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WWE: Retro RAW | The Return of Triple H – January 7th 2002 [MSG]

Madison Square Garden – New York, New York | TV Rating:  4.9

The Good

The main takeaway on this show is the return of Triple H, which still gives goosebumps some 20 years later. The backstage promo’s throughout the evening from Kurt Angle, who isn’t at all happy about HHH’s return, are pretty funny (and do a subtle job of making sure we’re all aware Trips is returning as a babyface).

It was set up to be a show that only had one focus which meant that the rest of it was pretty awful all things told. And the actual meat of the sandwich isn’t exactly thrilling as an angle.  BUT the reaction for the return of Triple H is genuinely one of the loudest pops you will EVER see in wrestling. 

The fans explode and just will not stop cheering for him.  You can say all you want about Triple H as a wrestler and how the WWE almost begged the fans to accept him as a genuine main event star.  You can talk all about the burials and how marriage cemented his status as one of the top guys.  But this one reaction here is proof that HHH was over.  That he was a genuine star and was fully deserving of it. You can’t fake that kind of reaction.

The Bad

Billy & Chuck (who foreshadow where their alliance is headed, of sorts, when Billy suggests that it should be them not Trish and Terri in a wet T-shirt competition) against Scotty 2 Hotty and Albert/The Hip Hop Hippo is another sub-four-minute match but as no-one in it is particularly over once the bell rings it’s nothing more than filler. 

The “What” thing is still annoying to this day.  Seeing Steve Austin attempt to rattle off 29 of them in order to symbolise how he will win the upcoming Royal Rumble match is just plain excruciating. 

Edge against Lance Storm for the IC title seems like it might be quite decent, at the very least, doesn’t it?  Well, it goes about a minute before Edge wins. And in that minute Storm tries to win by submission to boot.  Which I kind of get could happen in a “real” fight (albeit not with the half crab he attempts here) but this is wrestling.  So it’s really, really dumb. 

Chris Jericho, whose World Title reign is already in serious trouble, needs to cheat via a belt shot and biased referee to defeat Rikishi in a non-title match. 

You weren’t expecting a Wet T-Shirt competition (that is effectively the main event in terms of “action”) between Terri and Trish that is presented by Jerry Lawler to be anything but nonsense were you…?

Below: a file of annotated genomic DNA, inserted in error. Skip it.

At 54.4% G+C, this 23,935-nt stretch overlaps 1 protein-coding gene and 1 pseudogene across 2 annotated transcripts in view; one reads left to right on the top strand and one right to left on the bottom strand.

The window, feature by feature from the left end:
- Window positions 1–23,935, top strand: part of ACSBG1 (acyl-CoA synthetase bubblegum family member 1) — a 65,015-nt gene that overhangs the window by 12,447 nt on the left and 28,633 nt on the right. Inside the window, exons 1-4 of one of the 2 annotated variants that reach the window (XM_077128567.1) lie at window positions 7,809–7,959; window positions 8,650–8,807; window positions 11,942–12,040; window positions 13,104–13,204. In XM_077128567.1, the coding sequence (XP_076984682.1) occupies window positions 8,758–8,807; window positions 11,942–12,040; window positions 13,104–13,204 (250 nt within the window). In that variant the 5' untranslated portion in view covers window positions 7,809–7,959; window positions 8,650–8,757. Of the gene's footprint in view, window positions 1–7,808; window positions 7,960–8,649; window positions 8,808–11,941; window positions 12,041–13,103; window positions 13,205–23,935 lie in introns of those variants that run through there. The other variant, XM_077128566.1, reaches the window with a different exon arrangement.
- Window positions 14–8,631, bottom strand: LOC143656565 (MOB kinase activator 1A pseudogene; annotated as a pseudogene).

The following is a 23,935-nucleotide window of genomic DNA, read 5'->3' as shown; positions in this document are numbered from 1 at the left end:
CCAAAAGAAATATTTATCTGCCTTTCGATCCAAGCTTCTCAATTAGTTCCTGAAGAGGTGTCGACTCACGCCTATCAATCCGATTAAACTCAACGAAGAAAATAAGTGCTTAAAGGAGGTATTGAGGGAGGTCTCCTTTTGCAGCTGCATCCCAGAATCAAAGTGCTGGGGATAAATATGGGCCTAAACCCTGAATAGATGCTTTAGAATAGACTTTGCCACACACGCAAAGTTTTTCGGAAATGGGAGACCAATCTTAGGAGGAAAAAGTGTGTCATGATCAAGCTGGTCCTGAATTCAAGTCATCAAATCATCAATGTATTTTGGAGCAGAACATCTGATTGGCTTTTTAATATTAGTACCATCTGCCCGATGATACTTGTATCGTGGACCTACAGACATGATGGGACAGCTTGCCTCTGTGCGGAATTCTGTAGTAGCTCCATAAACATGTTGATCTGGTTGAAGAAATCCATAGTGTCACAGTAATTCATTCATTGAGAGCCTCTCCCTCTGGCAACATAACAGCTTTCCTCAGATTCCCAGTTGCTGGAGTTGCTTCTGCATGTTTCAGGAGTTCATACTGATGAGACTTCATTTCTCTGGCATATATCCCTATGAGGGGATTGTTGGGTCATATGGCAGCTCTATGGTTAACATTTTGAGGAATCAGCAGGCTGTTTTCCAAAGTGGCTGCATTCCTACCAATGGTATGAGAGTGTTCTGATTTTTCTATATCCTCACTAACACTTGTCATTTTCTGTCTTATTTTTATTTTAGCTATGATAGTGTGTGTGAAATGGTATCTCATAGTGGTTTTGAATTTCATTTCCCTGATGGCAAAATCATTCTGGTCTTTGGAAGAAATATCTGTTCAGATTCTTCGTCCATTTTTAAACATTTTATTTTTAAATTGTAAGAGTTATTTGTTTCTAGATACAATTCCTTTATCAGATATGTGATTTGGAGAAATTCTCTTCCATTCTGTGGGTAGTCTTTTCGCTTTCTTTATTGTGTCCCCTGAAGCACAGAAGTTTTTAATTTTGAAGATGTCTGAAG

The Indifferent

The opening in-ring promo from Vince McMahon is what it is by this point in time.  At least it is building up to something (even if that something is Vince Vs Ric Flair at the Royal Rumble) and the video montage of some of Flair’s greatest moments is a nice touch.  But Vince’s impersonation of Flair (complete with robe and blonde wig) isn’t really that good/funny and as we’re in MSG this has to be a time when Vince humiliates the “competition” as so he smacks Flair with a “steel” pip and Flair takes a blade job so blatant and OTT that you realise it must be a “rib” of sorts given Flair’s history. 

Rob Van Dam is over, REALLY over, so his match with Test isn’t that bad given it goes less than four minutes, but the whole storyline of Test having immunity from being fired (imagine that as a concept twenty years on…) as per his win at Survivor Series is already a storyline that we can see isn’t going to lead anywhere.  So it leaves him as an angry young man who pushes referees around. 

Apparently, Steve Austin & The Rock against Big Bossman and Booker T is a “match for the ages”.  Spoiler alert, it’s not.  It’s two genuine superstars against a man a decade beyond his peak and a WCW star who keeps having to be “buried” to remind everyone that WWE was always superior.  The match is poor too.  In hindsight it’s blatantly obvious that Austin has lost that “fire” and is, to some extent, coasting along.

Coming from the “I don’t remember that” files Tazz and Spike Dudley winning the Tag Team Titles from The Dudley’s isn’t great but it’s a fast-paced sub-four-minute match that went down well with the live audience, at least.


The show is clearly only about one thing. The Return of Triple H.  And cynics might even argue that the rest of the show is fairly pedestrian by design so that the return of HHH is the only thing worth popping for… You could even argue that the mechanics of his return (he announces his Rumble entry, is interrupted by Angle and then he beats him up) are nothing more than your average wrestling spot.  But still, for the pop alone you should at least watch the return of Triple H

Matthew Roberts
Matthew Roberts
"Who's your daddy, Montreal?" - Shawn Michaels
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